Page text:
Addressing his vulnerability in such a raw and powerful way, Didirri has introduced himself to listeners in the most honest way possible.
His songwriting is pure, and his delivery is heartfelt. Song’s like ‘Blind You’, ‘Bird Sounds’ and ‘I Can’t Get Last Night Out Of My Head’ have made their way into a special place of people’s hearts and have deservingly received strong triple j rotation.
On top of that he’s toured the country multiple times and delivered a show that is intimate and special, and allows you to get to know the singer-songwriter on a deeper level.
He recently released his new single ‘Raw Stuff’ and competed in the Eurovision Australia Decides competition, which he may have not technically won but did see him winning over a lot of brand new fans that discovered his raw authenticity.
I recently chatted to Didirri about the creative process behind his new single ‘Raw Stuff’, reflected on his experience during Eurovision Australia Decides and found out the hilariously candid stories he tells during his live show. Check out the chat HERE;
TB: ’Raw Stuff’ is yet another vulnerable and honest affair which hears you opening up about the ups and downs of life and the moments we miss. So how did the creative process behind this track come together?
D: I wrote half of it a long time ago. I was kinda pre-break up but could feel it coming on. I just wasn’t really talking to people about it because I was a bit worried I would fall into causing a break up without meaning to by chatting to people. But I realised while writing the song that I should actually be talking to my friend about it. But I was on tour, and tour can throw a lot of things off as sometimes you only have time for a 5 minute chat and you don’t really want to get into the nitty gritty stuff.
I wrote the first half of it before the strings come in on a piano while in Byron Bay but I kinda gave up on it and just recorded it on my phone and forgot about it. It didn’t feel right at that time, as it wasn’t coming out in a smooth way.
Two years later I was in the studio and I was playing all the band songs and I got a phone call on a break from one of the people I should’ve been talking to during that tougher time. And he was going through something similar over the past 6 months and not opening up to people about where they were at. I suddenly remember that song and got the voice recording out and wrote the second half from their perspective.
In the spur of the moment my producer was just like “let’s record it right now because it kinda seems perfect the way it is”. So we sat down at an rickety out-of-tune piano and we just played it.
We kept coming back to it with the recording and felt like it needed something more, but adding a band didn’t feel right. Chris then reached out who is an incredible strings arranger and he was doing a session in the states and took this song on board and sent back this beautiful composition which felt so perfect. It had this Tom Waits meets West Side Story feel to it. And that was it. It all felt very natural.
TB: What is one of your favourite lyrics from the track?
D: I really love the lyric; “and I know that you love him, but loving’s not enough”. I know that’s a really direct line but it really sums up that whole idea of needing a trifecta of connection, chemistry and timing.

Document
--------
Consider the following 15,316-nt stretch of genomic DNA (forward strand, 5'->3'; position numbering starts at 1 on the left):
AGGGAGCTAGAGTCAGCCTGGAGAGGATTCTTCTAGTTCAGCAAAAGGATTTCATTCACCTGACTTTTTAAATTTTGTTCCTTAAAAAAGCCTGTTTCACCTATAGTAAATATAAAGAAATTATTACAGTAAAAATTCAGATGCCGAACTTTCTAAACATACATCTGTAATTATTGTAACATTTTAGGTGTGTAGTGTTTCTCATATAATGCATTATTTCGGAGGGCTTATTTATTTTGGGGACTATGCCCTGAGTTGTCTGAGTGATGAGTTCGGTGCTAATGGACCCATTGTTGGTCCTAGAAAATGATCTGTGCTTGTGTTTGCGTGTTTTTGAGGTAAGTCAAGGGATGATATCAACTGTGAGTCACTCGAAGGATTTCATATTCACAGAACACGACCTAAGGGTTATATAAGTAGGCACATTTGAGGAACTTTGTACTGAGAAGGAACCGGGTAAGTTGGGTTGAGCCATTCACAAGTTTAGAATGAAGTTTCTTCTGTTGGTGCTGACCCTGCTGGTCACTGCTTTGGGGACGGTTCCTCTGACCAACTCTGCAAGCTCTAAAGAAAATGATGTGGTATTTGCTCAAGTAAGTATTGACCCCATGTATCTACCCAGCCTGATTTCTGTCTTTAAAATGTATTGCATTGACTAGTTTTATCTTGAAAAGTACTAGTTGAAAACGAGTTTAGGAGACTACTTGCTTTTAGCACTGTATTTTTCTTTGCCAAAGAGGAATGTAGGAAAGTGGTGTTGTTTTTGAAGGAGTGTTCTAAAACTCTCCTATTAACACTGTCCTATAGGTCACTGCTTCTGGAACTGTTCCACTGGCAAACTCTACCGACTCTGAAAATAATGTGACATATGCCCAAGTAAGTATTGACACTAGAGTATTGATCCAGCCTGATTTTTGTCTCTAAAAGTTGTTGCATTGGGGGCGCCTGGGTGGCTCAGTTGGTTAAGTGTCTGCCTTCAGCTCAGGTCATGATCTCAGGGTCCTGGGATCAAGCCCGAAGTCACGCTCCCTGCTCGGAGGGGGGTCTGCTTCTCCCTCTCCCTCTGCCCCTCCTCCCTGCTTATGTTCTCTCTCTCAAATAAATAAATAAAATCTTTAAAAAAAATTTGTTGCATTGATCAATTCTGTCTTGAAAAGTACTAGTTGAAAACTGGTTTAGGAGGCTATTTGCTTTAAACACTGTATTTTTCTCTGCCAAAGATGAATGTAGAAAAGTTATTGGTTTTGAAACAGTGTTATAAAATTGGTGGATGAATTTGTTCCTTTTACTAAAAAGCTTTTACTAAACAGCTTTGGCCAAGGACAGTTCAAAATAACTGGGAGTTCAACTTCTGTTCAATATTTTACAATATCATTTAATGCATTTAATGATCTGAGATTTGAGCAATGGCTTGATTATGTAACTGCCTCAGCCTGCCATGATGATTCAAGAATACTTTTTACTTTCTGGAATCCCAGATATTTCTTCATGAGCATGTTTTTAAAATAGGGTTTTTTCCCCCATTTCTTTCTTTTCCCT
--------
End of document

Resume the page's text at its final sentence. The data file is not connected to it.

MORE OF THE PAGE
It can be tragic when the timing isn’t right and the other two are there. No one really grieves if there is no connection, chemistry or drive. But when it’s just timing and someone’s not ready, it really sucks.
That line is hard to sing as it cuts through to the reality of loving someone, but it not being enough.
TB: In those moments where you feel a little down and feel like your missing out on life because you’re pursuing your dream, how do you personally pull yourself back in and find that perspective?
D: It’s an interesting one. Forever there have been artists that have felt like they’re pushing a boulder up a hill in their career, and they work really hard but suddenly it goes over the crest of the hill and they are chasing it.
Suddenly all the effort you’ve been putting into pushing your career switches gear and you start having to really work and make time for the people and friends around you. Your peripheral friends drop off but your close friends become closer in that process. I really try to make time for those really close to me. Whether it’s just a Skype chat while I’m on the other side of the world and talking about the mundane things in life. Like, “what did you eat for lunch today in Melbourne?” *laughs*. It’s bizarre the things you miss when you’re away.
TB: You recently competed in Eurovision Australia Decides, so reflecting back on that journey, what was one of the biggest hurdles you had to face?
D: I think there was an expectation that I was going to “ham up” what I do, as that’s what a lot of people do with that show, and rightfully so as it’s a larger than life experience and almost in a musical theatre zone.
But I definitely didn’t want to do that, and I don’t think the producers wanted me to do that either. I just wanted to be myself and do what I do well. I just wanted to play my song to the audience and have this moment of sincerity amongst everything. And I gained so many beautiful fans from that experience which was so special.
I think I was brought in with Jaguar Jonze to represent Australian songwriters as I really do think Australian songwriters have so much to offer on the world stage. There are so many talented songwriters coming out of this country.